Russian ‘begpacker’ couple arrested in Malaysia after outrage over baby-swinging video

Two foreigners have been arrested in Malaysia for endangering their baby with a street performance that involved the infant being swung around by its legs and thrown into the air.

The couple, who are from Russia and in their late 20s, were arrested on Monday while in the middle of another performance.

Footage of their earlier incident was widely shared on social media, prompting an outcry and a number of people to contact the police.

In the 90-second video, a white man is seen tossing, swinging and waving a diaper-clad baby around, while a group of other white people attempt to play traditional instruments and chant as they ask for donations from a crowd of onlookers.

The baby does not appear to be visibly upset by the rough treatment and nobody intervenes, though a voice can be heard saying in Malay: “stupid, how can you do that?”

Zayl Chia Abdullah, who shared the video on Facebook, said he had spotted the group in Bukit Bintang, a shopping-and-clubbing district in the nation’s capital that is popular with Westerners.

He questioned why the authorities were allowing such behaviour to take place and called for the “street performers” to be arrested.

Social media users had a different name for the group, however – “begpackers”, or international travellers who take to the streets busking, begging and selling trinkets to fund their further adventures.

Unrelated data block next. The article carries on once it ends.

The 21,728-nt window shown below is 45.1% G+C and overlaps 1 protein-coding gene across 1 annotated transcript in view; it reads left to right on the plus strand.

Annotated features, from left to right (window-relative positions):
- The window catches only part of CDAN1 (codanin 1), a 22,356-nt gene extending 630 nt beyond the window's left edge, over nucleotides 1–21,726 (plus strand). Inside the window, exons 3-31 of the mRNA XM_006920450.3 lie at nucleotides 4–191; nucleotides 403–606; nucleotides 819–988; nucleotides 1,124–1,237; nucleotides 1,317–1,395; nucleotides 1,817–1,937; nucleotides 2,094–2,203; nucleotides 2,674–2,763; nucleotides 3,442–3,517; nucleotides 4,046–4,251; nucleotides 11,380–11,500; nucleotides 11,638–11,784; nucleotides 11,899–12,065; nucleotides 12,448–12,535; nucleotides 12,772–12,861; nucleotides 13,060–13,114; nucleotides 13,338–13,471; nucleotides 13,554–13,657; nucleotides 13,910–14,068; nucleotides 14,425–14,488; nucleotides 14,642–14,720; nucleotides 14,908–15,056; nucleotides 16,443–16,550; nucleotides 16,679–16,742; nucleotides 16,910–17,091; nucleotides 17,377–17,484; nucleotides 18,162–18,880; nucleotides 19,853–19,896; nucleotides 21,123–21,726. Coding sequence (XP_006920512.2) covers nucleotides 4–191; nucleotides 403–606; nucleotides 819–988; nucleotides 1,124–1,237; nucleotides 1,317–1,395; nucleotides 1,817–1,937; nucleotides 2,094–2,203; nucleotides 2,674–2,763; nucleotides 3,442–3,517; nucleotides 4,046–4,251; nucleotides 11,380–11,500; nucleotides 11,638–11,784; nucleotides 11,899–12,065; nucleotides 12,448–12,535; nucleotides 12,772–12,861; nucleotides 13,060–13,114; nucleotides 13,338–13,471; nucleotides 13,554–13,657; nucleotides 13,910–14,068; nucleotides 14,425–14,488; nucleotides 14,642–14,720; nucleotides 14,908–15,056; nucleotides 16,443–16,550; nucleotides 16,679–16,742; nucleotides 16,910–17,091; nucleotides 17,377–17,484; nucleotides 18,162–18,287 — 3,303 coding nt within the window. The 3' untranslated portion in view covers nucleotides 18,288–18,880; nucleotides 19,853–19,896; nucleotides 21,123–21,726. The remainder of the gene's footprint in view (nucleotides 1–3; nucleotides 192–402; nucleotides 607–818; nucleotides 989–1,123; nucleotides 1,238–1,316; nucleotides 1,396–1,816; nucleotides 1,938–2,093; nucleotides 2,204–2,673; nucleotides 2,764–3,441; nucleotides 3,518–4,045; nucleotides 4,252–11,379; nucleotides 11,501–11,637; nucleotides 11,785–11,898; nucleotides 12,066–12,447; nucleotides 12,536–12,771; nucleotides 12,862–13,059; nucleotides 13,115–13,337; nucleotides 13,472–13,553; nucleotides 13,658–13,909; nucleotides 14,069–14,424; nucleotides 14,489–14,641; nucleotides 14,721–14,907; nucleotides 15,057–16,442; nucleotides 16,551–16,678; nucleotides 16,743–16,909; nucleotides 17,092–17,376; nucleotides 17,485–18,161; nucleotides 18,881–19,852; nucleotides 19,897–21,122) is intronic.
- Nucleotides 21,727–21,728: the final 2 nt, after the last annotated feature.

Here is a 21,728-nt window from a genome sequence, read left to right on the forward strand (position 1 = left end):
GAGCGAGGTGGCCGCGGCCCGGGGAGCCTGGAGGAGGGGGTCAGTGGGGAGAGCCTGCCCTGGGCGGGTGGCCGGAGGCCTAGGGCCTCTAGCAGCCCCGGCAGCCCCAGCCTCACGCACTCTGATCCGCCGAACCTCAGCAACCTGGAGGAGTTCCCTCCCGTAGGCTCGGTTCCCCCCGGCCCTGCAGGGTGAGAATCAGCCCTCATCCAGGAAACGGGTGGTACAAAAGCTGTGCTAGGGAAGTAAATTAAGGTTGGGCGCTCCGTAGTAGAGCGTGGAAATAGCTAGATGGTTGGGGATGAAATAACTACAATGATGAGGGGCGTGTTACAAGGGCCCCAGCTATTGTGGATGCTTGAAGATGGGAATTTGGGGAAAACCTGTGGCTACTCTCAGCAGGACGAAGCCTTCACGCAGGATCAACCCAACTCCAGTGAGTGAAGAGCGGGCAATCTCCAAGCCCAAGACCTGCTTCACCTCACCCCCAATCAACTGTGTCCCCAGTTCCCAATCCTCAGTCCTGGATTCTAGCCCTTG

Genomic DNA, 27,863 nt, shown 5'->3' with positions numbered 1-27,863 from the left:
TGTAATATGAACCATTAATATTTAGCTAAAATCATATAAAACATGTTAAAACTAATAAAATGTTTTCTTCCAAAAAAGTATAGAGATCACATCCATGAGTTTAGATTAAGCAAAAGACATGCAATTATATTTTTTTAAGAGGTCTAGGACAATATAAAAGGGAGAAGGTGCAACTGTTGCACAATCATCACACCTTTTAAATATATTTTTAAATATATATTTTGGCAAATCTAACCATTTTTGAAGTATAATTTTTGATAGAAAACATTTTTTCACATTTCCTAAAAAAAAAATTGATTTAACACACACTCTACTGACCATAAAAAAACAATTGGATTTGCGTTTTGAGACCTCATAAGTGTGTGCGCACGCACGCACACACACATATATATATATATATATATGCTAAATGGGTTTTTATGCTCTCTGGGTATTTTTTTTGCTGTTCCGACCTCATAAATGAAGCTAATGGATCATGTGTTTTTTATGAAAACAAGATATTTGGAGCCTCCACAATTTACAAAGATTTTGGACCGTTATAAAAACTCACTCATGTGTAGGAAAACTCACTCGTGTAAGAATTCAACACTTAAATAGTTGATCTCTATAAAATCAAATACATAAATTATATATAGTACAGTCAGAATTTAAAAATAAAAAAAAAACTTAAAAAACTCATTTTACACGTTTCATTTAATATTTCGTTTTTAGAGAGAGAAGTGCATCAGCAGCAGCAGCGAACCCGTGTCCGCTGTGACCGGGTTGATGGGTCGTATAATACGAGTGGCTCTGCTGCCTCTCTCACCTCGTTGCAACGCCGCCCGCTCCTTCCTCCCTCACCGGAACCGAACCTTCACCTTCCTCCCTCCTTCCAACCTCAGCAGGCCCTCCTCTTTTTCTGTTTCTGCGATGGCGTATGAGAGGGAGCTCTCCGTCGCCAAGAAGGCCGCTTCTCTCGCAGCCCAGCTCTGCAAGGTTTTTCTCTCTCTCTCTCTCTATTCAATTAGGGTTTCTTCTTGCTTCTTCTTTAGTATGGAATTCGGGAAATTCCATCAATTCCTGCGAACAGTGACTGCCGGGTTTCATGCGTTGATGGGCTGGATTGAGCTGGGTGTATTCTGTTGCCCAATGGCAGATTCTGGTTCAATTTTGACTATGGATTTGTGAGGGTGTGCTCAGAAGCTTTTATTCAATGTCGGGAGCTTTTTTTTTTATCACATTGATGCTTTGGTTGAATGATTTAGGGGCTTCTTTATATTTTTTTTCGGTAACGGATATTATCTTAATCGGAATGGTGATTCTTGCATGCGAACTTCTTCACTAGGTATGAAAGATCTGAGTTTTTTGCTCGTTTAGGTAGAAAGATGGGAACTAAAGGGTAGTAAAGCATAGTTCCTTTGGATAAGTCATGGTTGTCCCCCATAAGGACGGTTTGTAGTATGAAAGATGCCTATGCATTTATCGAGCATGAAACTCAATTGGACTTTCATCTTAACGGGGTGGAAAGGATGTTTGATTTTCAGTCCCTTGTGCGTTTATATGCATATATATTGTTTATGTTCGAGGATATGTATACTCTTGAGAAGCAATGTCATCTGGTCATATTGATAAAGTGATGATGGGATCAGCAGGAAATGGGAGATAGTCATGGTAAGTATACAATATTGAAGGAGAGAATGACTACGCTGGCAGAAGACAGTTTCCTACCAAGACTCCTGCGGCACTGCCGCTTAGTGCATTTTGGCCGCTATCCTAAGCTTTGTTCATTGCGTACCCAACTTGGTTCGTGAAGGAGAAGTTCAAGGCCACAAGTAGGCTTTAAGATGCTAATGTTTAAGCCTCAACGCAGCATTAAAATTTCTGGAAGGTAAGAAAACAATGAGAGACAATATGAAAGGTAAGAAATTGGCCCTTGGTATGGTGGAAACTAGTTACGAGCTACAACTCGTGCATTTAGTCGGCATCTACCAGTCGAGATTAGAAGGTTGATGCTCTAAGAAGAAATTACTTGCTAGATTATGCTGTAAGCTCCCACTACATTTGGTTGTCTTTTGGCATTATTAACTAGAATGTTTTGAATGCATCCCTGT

Although the phenomenon is largely tolerated in Malaysia, this video sparked accusations of child abuse, with many saying online that using a child as a prop to coax locals into parting with cash is unacceptable.

In a comment, Zayl said that bystanders had told the man to stop but “he just pretended like nothing happened. And police? They’re everywhere. But no one bothered hence I shared this”.

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Within 36 hours, the video had been watched thousands of times, with screenshots from it also circulating on Twitter. Many criticised the man for being irresponsible, but some defended his behaviour as dynamic baby gymnastics, also known as baby-swinging yoga.

The controversial practice, which is legal and widespread in Russia, sees babies as young as two weeks old swung through the air, tossed and caught – all in the name of “strengthening” them.

Activists and medical professionals, however, argue that the exercises put children at great risk and should be classified as child abuse.

Begpackers have become an increasingly common sight across Southeast Asia in recent years.

They busk, sell knick-knacks or sometimes simply hold a note asking for money to support their wanderlust – inviting a backlash from critics who characterise their behaviour as entitled and privileged.

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Some governments have instituted measures to control the trend. Thailand now demands that visitors have at least 20,000 baht (US$638) on them before entry, while Vietnam’s tourism authorities have issued warnings about trying to make money without a work permit.

Elsewhere, other people have decided to take matters into their own hands with Facebook groups such as “Begpackers in Asia”, which publish pictures of Westerners begging on the streets of Southeast Asia.

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“They’re like an epidemic now,” said a person from the group who asked not to be identified.

“It’s a new hippie movement, but obviously abusive to the local people … Western people find travelling without money ‘heroism’”.

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